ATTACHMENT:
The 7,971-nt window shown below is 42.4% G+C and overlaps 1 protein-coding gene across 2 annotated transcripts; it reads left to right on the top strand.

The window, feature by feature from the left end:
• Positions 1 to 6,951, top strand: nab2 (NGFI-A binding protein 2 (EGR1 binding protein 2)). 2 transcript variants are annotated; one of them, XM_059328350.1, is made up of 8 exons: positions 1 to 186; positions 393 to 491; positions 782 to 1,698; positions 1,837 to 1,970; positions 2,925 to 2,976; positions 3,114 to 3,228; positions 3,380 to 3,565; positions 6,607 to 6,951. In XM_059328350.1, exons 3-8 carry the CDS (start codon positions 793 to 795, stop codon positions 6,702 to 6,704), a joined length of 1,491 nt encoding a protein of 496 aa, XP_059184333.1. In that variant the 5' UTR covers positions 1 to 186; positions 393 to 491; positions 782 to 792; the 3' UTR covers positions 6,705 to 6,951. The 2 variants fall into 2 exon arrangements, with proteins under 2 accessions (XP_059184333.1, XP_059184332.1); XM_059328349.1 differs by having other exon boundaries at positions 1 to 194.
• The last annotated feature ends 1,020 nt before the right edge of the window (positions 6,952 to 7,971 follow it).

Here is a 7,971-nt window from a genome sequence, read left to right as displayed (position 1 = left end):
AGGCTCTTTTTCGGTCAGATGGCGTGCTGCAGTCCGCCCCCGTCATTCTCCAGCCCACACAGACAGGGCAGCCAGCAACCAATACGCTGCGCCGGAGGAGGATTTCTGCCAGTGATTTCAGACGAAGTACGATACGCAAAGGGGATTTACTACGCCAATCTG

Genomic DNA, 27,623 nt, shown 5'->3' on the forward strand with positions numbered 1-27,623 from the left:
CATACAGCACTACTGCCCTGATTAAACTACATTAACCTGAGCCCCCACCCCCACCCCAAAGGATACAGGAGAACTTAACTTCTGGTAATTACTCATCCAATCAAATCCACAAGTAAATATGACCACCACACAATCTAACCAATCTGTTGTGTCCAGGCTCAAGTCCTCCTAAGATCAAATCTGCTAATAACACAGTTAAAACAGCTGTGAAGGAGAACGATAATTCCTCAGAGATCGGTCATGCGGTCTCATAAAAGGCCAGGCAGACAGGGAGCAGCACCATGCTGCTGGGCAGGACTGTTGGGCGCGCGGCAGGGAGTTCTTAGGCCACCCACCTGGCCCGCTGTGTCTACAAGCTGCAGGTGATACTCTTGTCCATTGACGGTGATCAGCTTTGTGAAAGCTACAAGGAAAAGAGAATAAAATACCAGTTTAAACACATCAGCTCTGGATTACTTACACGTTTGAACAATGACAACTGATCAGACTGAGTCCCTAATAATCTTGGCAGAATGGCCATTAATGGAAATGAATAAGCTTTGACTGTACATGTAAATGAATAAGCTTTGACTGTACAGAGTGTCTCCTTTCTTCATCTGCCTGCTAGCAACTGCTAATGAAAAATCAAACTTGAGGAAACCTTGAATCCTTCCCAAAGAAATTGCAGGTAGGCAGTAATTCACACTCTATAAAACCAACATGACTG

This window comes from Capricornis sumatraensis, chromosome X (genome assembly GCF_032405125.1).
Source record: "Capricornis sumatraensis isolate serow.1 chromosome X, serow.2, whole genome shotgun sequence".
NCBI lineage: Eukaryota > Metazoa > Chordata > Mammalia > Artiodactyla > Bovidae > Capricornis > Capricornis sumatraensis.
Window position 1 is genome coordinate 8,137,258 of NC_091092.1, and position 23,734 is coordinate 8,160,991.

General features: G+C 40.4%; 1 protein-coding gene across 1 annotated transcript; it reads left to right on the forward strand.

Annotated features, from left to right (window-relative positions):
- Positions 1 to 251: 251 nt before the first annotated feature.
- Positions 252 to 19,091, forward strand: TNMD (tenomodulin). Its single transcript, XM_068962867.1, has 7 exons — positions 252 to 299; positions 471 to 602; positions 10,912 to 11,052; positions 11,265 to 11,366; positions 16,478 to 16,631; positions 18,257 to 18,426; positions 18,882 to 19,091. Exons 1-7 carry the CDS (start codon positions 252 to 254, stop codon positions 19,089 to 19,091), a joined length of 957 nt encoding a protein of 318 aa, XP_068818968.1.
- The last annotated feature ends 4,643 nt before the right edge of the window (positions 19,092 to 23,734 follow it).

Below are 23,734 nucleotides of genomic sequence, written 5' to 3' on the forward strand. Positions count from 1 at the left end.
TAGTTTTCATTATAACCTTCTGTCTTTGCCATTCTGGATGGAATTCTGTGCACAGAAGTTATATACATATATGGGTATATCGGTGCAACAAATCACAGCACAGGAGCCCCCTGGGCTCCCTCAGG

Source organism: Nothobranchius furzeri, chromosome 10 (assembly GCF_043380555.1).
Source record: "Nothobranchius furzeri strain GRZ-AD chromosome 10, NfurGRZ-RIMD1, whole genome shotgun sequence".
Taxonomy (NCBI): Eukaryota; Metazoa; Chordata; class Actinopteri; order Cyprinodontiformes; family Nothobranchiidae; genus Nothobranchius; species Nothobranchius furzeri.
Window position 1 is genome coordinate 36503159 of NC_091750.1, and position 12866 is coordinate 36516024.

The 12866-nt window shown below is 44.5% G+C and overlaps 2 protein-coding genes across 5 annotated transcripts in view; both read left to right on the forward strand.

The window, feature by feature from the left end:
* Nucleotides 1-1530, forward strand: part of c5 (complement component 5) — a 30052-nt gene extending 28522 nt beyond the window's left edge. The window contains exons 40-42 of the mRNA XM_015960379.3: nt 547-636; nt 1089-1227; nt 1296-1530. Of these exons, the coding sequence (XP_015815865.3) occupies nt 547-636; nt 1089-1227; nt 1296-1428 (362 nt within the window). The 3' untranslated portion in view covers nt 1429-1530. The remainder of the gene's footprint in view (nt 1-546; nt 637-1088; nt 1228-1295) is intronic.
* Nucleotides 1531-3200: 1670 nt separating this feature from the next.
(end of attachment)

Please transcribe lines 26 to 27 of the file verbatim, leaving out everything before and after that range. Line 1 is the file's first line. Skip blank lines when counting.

* Nucleotides 1-1530, forward strand: part of c5 (complement component 5) — a 30052-nt gene extending 28522 nt beyond the window's left edge. The window contains exons 40-42 of the mRNA XM_015960379.3: nt 547-636; nt 1089-1227; nt 1296-1530. Of these exons, the coding sequence (XP_015815865.3) occupies nt 547-636; nt 1089-1227; nt 1296-1428 (362 nt within the window). The 3' untranslated portion in view covers nt 1429-1530. The remainder of the gene's footprint in view (nt 1-546; nt 637-1088; nt 1228-1295) is intronic.
* Nucleotides 1531-3200: 1670 nt separating this feature from the next.